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GCN : August and September 2016
tom of the drone: a laser scanner and small computer. “It’s like a lighthouse,” Singh said. “It spins around 10 times a second, taking 300,000 measurements per second.” The drone can use those measure- ments to build a map of its surroundings in real time — a feature Singh dem- onstrated on a video screen above the crowd. The National Science Foundation is investing $35 million over the next five years into researching the effective de- sign, control and potential applications for UAS. New York state announced that it would invest $5 million into research as well. The Federal Aviation Administration and NASA, meanwhile, are already working on how to regulate drones and integrate them into the national airspace. In June, the FAA released the baseline rules for drones that weigh less than 55 pounds. Those rules require operators to register with the FAA and restrict flights to daylight hours, among other limita- tions. The FAA plans to release its next set of rules for public comment later this year; they will focus on using drones near crowds. Industry experts point out that as the technology improves, the rules will change along with it. Dave Vos, who leads Project Wing at Google X, told GCN that the next step is collecting data through a lot of test flights. “Data is hard to argue with,” he said. In panel discussions on the announce- ments from NSF and other agencies, there was a clear consensus about how the technology should evolve. Public- and private-sector experts said the vehi- cles need more automation, followed by improvements to facilitate safe beyond- line-of-sight use. R. John Hansman, a professor of aero- nautics and engineering systems at the Massachusetts Institute of Technology, said greater automation would likely help with issues related to spectrum and the ability to ensure constant communi- cation between a drone and its operator. In current testing with military UAS, loss of spectrum often results in drones being grounded, Hansman said. But with more automation, a drone could be programmed to know where to land if it loses spectrum. Intel CEO Brian Krzanich defined three key areas in which technology and automation must be improved: collision avoidance, communication and multi- drone operation. Technology already exists that has high levels of accuracy for collision avoidance, he added. And he predicted that as 5G, the next generation of wire- less communications, becomes a reality, it will help with communication and spectrum. Multidrone operation is also in use. As an example, Krzanich showed a video of drones that flew in a coordinated pat- tern to orchestrate a light show in the sky, eventually creating the Intel logo. More practical uses of multidrone opera- tions include search and rescue missions and infrastructure inspection, he added. In other words, Krzanich said, drones must keep getting smarter. Singh compared the evolution of drones to that of self-driving cars, which he worked on in the early years of the technology. It took decades for the cars to get where they are today, he said, but the transition for drones will be quicker because much of the technology already exists or is within reach. Many agencies and industries have become avid drone users. Electric- ity companies use them to inspect power lines. The Interior Department deploys them in a multitude of situa- tions, including fire management, and the National Oceanic and Atmospheric Administration has tested drones of all shapes and sizes as tools for gather- ing environmental imagery and other data. Interior officials said they hope to use drones to provide near-real-time wild- fire information sometime next year. By 2018, Interior will have a training pro- gram for how to use drones for search and rescue missions and by 2019 will establish a workflow for rapid data pro- cessing via the cloud. NOAA plans to research how to use drones to improve data collection on ships, and officials want to explore how the technology can replace manned aircraft in roles that include gravity measurement. Back in the Newseum lobby, Steven Krukowski, a Stanford University Ph.D. candidate, showed the crowd a video of a drone he helped design that can land on a moving target using onboard sensors. “I know that [unmanned aerial vehi- cles] and quadcopters are mainly viewed as flying cameras,” Krukowski said, “but with the systems that we’ve demon- strated today and their high-powered onboard computers, they’ve become so much more. A lot of them have become highly intelligent robots.” • GCN AUGUST/SEPTEMBER 2016 • GCN.COM 41 VANCOUVERAQUARIUM/NOAA The National Oceanic and Atmospheric Administration has been experimenting with using drones to collect environmental data. CORPSCPC.NOAA.GOV/M4CONSULTING 0916gcn_040-041.indd 41 9/1/16 9:16 AM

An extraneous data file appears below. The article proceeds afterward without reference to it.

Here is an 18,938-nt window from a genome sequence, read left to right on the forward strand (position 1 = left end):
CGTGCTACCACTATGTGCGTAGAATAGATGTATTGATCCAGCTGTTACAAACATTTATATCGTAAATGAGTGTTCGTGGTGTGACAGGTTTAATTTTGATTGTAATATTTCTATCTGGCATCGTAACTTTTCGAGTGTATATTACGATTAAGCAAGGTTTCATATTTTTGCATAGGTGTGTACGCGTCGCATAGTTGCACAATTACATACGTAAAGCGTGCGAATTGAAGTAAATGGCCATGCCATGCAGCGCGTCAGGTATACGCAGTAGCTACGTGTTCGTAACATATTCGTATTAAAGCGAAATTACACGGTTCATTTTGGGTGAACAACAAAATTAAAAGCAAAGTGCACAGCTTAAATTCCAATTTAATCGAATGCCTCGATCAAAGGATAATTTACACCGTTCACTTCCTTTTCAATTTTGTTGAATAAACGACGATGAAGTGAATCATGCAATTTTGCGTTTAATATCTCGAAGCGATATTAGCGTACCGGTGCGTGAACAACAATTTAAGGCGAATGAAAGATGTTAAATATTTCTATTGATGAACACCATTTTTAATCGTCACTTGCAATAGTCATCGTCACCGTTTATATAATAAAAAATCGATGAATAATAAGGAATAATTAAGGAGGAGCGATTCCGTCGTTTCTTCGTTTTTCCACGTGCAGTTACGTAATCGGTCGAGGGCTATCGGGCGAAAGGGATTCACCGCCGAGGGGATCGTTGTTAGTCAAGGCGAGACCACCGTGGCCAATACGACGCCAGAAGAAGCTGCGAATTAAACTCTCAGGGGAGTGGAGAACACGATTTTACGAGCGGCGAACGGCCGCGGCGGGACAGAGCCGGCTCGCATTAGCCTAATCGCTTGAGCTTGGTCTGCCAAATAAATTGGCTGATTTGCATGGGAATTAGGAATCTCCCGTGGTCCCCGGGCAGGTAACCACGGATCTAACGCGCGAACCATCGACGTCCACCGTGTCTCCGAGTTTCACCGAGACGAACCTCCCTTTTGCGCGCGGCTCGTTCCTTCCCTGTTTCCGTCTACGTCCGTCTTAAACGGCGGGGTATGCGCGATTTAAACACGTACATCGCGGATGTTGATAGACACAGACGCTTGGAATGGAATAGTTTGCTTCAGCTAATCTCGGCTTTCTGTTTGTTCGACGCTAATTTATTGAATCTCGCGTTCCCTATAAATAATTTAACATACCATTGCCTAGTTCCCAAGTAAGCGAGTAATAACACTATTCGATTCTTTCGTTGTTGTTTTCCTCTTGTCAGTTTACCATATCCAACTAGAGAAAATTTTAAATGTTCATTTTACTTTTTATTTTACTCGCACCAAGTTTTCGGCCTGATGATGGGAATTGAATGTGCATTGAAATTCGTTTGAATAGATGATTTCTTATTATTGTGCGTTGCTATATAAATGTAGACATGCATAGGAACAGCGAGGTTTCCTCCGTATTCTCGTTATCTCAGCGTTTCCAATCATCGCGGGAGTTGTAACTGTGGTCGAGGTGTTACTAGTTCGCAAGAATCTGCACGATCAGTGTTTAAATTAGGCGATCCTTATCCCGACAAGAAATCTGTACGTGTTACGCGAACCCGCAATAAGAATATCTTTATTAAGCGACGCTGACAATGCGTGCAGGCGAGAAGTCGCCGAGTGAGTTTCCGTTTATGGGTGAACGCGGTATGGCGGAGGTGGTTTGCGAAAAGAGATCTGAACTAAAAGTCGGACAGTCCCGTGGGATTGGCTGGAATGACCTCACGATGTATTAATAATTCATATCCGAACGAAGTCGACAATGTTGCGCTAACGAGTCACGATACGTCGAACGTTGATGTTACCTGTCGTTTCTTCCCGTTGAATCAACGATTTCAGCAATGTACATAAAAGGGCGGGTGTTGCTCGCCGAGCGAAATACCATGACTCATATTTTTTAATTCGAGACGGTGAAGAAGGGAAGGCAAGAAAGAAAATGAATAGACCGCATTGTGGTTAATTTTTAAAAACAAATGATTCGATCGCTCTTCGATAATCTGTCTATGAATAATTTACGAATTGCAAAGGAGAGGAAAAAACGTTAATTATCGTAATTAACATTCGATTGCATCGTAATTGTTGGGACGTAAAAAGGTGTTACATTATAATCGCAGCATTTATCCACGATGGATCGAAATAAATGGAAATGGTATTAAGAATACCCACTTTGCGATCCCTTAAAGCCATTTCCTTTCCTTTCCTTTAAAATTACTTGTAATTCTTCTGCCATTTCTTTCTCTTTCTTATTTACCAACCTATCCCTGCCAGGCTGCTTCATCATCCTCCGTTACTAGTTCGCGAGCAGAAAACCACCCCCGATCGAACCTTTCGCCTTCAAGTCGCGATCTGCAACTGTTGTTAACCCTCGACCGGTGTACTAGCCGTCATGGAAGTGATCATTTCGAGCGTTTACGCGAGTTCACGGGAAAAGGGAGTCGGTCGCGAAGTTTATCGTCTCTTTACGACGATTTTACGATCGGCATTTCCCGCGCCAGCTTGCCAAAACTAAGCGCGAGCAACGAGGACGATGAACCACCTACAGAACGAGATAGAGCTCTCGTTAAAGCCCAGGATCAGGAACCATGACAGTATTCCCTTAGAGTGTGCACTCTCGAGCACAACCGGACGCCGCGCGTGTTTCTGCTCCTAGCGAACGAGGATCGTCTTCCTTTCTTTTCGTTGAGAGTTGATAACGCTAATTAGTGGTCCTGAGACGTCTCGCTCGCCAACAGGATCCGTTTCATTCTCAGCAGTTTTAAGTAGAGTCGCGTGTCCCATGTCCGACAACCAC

June and July 2016
October and November 2016